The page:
San Diego Symphony

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San Diego Symphony Summer Pops 2008

The San Diego Symphony is an American symphony orchestra, based in San Diego, California. The orchestra is resident at Copley Symphony Hall. The orchestra also serves as the orchestra for San Diego Opera.[1]

On December 6, 1910, the orchestra gave its first concert as the San Diego Civic Orchestra. The orchestra encountered several periods of fiscal trouble over its history which forced it to cease operations. The first such period was from 1921 to 1926. The orchestra resumed limited summer concerts in 1927, but disbanded again in 1936. In 1949, the symphony began to play concerts again.

Copley Symphony Hall was built in 1929 as a French Rococo style luxury movie theater, the Fox Theater. The venue was conferred to the Symphony in 1984.[2] From 1996 to 1998, the fiscal troubles of the orchestra led it to file for bankruptcy in May 1996[3] and to cease operations.[4]

With a bankruptcy plan centered on a $2 million gift from Larry Robinson[3] and through the pro bono efforts of prominent bankruptcy attorneys Ted Graham and Jeff Garfinkle of Brobeck, Phleger & Harrison, and receiver, Thomas F. Lennon, who managed the finances, the orchestra reorganized and restarted in 1998, with Jung-Ho Pak serving as artistic director. He had become the symphony's assistant conductor in 1994.[5]

Several years after the orchestra's reorganization, on January 14, 2002, the San Diego Symphony announced the single largest donation ever made to a symphony orchestra – US$120 million by Joan and Irwin Jacobs. One report stated that the arrangement is for $50 million to be donated over a period of 10 years, at $5 million a year. The remainder would then be left to the orchestra as a bequest.[6][7]

In 2001, the orchestra had ratified an agreement which would increase the musicians' annual base salary from $25,920 to $45,750, with an expansion of the concert season from 26 weeks to 41 weeks. In 2006, the orchestra ratified a new 5-year contract that raised the annual minimum salary from $45,750 to $57,776 over five years. The 41-week season will also expand to 42 weeks. As of 2006, the annual budget of the orchestra was $14 million.[8] In September 2016, the San Diego Symphony announced a new 5-year contract which will increase base musician salaries from just under $70,000 to $80,000 per year.[9]

In January 2016, the San Diego Symphony won approval to construct a new outdoor pavilion to host its Summer Pops programs.[10]

The orchestra's most recent music director was Jahja Ling,[11] from 2004 to 2017. Ling currently has the title of conductor laureate of the orchestra. From 2006 until his death in 2012, the principal pops conductor of the orchestra was Marvin Hamlisch.[12][13] The current chief executive officer of the orchestra is Martha Gilmer, since October 2014.

In January 2018, Rafael Payare first guest-conducted the orchestra. On the basis of this concert, in February 2018, the orchestra named Payare its next music director, effective 1 July 2019. His initial contract is for 4 years, and he assumed the title of music director-designate with immediate effect.[14][15]

Melvin G. Goldzband, the San Diego Symphony's archivist, has published a book about the orchestra, San Diego Symphony From Overture to Encore.[16]

Music Directors[edit]

References[edit]

  1. ^ Turegano, Preston (January 22, 2006). "The opera's proving to be a boon for symphony's musicians". San Diego Union-Tribune. Archived from the original on June 19, 2014. Retrieved June 19, 2014.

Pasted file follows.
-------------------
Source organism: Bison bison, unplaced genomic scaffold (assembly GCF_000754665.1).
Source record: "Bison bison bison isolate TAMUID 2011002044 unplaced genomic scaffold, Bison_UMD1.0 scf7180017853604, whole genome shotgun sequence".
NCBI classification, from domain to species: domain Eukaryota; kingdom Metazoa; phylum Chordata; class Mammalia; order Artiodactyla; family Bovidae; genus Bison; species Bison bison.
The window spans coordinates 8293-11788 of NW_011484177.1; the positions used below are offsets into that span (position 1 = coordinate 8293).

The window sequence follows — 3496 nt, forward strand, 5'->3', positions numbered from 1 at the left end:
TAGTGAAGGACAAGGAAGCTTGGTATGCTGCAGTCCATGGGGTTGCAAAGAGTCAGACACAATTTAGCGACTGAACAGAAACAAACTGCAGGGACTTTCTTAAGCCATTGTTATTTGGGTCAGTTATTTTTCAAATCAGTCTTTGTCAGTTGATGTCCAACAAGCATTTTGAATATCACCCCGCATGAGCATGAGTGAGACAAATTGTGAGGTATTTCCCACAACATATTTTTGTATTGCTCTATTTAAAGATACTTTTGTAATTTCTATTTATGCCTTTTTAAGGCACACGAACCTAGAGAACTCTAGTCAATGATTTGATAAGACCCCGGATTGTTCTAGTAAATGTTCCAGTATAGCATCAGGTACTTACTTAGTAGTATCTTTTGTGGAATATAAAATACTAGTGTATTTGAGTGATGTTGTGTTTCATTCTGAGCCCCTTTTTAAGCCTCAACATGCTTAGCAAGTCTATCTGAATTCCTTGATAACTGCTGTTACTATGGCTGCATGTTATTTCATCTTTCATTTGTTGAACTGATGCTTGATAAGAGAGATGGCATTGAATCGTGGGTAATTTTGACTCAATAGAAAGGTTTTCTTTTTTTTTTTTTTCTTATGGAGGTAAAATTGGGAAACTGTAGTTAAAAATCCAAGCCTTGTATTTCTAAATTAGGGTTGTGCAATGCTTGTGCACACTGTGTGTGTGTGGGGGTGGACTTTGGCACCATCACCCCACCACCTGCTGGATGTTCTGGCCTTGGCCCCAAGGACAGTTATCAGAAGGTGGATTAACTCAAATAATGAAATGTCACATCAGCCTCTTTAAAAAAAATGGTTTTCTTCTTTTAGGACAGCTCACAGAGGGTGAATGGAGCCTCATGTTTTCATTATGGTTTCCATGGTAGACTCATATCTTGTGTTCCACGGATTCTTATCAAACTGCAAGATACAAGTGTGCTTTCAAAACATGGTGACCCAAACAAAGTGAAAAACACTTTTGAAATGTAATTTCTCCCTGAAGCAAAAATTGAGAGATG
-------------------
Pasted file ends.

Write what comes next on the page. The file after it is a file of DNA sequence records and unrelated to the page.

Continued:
2. ^ Scher, Valerie (February 16, 2006). "Sounds great! Less filling!". San Diego Union-Tribune. Archived from the original on June 19, 2014. Retrieved June 19, 2014.
  3. ^ a b Senza Sordino, October 1998, p. 8.
  4. ^ Scher, Valerie (November 12, 2006). "Talmi is back, with an 'Elegy' in hand". San Diego Union-Tribune. Archived from the original on June 19, 2014. Retrieved June 19, 2014.
  5. ^ Scher, Valerie (October 1, 2006). "Passionate Pak a 'crusader' on a mission". San Diego Union-Tribune. Archived from the original on June 19, 2014. Retrieved June 19, 2014.
  6. ^ Turegano, Preston (October 8, 2006). "Balancing the books: 'It's never easy in this business'". San Diego Union-Tribune. Archived from the original on June 19, 2014. Retrieved June 19, 2014.
  7. ^ Chute, James (October 8, 2006). "Signs of life". San Diego Union-Tribune. Archived from the original on June 19, 2014. Retrieved June 19, 2014.
  8. ^ Scher, Valerie (June 30, 2006). "Symphony musicians approve contract". San Diego Union-Tribune. Archived from the original on June 19, 2014. Retrieved June 19, 2014.
  9. ^ "San Diego Symphony musicians sign new 5-year pact". Retrieved 2016-09-09.
  10. ^ "Symphony bayfront site gets initial OK from port". Retrieved 2016-09-09.
  11. ^ Scher, Valerie (October 5, 2007). "Ling's contract is renewed". San Diego Union-Tribune. Archived from the original on June 19, 2014. Retrieved June 19, 2014.
  12. ^ Scher, Valerie (April 9, 2006). "Orchestra makes a 'great investment in the pops'". San Diego Union-Tribune. Archived from the original on June 19, 2014. Retrieved June 19, 2014.
  13. ^ Scher, Valerie (August 1, 2004). "Two-part harmony". San Diego Union-Tribune. Archived from the original on June 19, 2014. Retrieved June 19, 2014.
  14. ^ "Rafael Payare Named Next Music Director of the San Diego Symphony" (PDF) (Press release). San Diego Symphony. 13 February 2018. Retrieved 2018-02-15.
  15. ^ George Varga (2018-02-13). "San Diego Symphony names Rafael Payare as its next music director". San Diego Union-Tribune. Retrieved 2018-02-15.
  16. ^ Scher, Valerie (March 11, 2007). "His book is music to symphony lovers". San Diego Union-Tribune. Archived from the original on June 19, 2014. Retrieved June 19, 2014.

External links[edit]